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Jersey Devil - Fact or Fiction

Updated on April 27, 2017

How did the story start?

The popular beginning of this Cryptid legend starts with Mother Leeds who had 12 children and was expecting her 13th. Tired, as all Mothers will be at that time, she cursed the child she was carrying saying, "Oh let this one be a devil and the devil take him." Little did she know on one dark and stormy night in 1735 the Devil was listening and would grant her wish.

Two different tales say that she gave birth to the Jersey devil as it was reported with the head of a goat, hooves and bat like wings, ouch, and it flew out the chimney after killing everyone else in the room except his mother. The other version says that when the child was born it was born as a regular child then began to change after birth into the creature and flew out the cabin to live his life in solitude.

"Mother Leeds" has been identified as Deborah leeds, who was married to Japhet leeds. People are able to draw two connections between this family and the Jersey Devil; in his will Japhet named twelve kids and they lived in the Leeds point section of what is now called Atlantic County that is commonly thought of to be the birth place of the Jersey devil story. Does seem a strong enough connection for me, but everyone's entitled to their own belief.

Brian Regal makes a truly compelling argument though that the monster was linked to the Leeds family by none other than Benjamin Franklin to Daniel Leeds who was a rival almanac publisher. To set himself up as the more trustworthy almanac publisher Benjamin Franklin began spreading rumors and calling Daniel leeds a, "Political and religious monster." Regal reports that, "References to the Jersey Devil do not appear in newspapers or other printed material until the twentieth century. The first major flap came in 1909. It is from these sightings that the popular image of the creature—batlike wings, horse head, claws, and general air of a dragon—became standardized."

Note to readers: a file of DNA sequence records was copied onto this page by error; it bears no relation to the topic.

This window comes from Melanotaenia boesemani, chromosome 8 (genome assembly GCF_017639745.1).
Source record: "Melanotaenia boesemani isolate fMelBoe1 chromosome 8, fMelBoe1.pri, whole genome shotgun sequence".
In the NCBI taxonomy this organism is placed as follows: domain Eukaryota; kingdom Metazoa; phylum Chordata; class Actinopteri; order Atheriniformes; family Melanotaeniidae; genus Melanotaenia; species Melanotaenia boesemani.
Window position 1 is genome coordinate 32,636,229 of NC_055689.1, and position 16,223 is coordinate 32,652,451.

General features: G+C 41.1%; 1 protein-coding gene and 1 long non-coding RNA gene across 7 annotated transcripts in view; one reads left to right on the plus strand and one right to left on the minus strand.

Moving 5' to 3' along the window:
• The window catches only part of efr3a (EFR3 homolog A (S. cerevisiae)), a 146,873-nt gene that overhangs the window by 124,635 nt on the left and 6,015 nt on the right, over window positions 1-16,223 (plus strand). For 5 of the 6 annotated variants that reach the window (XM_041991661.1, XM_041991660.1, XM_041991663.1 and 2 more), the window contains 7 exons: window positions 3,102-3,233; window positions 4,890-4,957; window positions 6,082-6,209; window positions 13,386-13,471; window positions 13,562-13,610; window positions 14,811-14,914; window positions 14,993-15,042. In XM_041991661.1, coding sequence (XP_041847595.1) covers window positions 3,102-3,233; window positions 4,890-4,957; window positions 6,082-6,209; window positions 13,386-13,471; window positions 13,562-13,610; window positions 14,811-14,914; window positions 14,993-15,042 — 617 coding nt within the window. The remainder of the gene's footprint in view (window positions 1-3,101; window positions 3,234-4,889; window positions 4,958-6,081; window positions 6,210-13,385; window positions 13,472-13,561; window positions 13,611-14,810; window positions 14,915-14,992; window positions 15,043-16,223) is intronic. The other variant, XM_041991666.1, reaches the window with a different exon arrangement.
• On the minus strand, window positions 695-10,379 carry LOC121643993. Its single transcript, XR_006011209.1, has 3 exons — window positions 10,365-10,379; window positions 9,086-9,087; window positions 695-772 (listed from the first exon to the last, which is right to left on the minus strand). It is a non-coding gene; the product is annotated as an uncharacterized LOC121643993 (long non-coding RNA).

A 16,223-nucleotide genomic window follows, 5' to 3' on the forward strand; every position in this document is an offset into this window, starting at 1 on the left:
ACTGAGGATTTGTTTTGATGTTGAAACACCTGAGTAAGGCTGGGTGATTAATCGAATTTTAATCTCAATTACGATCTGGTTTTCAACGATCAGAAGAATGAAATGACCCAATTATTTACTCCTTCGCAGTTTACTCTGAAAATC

The legend begins

The only problem with only thinking that this Cryptid is merely a legend cooked up so one business man can stay more important than other is all the sightings that go back to 1909. What would people, who have nothing to do with the business dealings of almanacs, in the early 1900's have to gain by reporting sightings of the Jersey Devil? Farmers would find their livestock killed in the morning and strange tracks leading them back into the forest that they couldn't explain.

Perhaps the most famous person to sight the beast was Joseph Bonaparte, the taller older brother of Napoleon, who said that he witnessed the beast while out hunting during his exile in America.

In January 1909 there were hundreds of stories of people claiming to see this beast all over the state. Some more believable than others; for example there is even a report that the creature attacked a trolley car and of police shooting the beast with no effect on it. The beast has been seen as far as Delaware and West Maryland. The widespread panic these stories created caused a lot of Delaware to close their schools and workers to stay home until the sightings went down. People obviously believed the stories even if they hadn't seen the beast themselves, but if these stories were started by business men to garner tourists it seems to have backfired spectacularly.

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The Devil is among us?

Today's skeptics say the devil was nothing more than a creative story of the English settlers, a bogeyman, to keep children in line and a helpful way to pass the time. Perhaps they are right, but why then would people in neighboring states report sightings and the story take off like wild fire? Again, other than a day or two off work, what would they have to gain by participating in these tall tales if that is what they were? In the past 260 years and 2,000 witnesses who reported and continue to make reports why hasn't the story died out if there isn't a ring of truth to it?

Not as many people are coming forward these days to make reports, could be they don't want to be branded crazy by their neighbors. Unfortunately this type of reaction happens frequently when people are talking about something like this that isn't widely believed.

Some think the beast could be nothing other than an undiscovered bird and that's how the story has persisted all these years. Others believe the bird is know and most likely the Sandhill crane which weighs roughly 12 pounds, has a wing span of 80 inches and stands about 4 feet tall. It's completely plausible, but it doesn't explain the killed livestock since birds may scavenge but they can't kill cattle or horses.

If the Jersey Devil is a devil or a bird is what investigators have to find out, with as many sightings as there have been and continue to be it's an interesting question to answer.

Is it possible there's a Devil among us?

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© 2016 Chosen Shades

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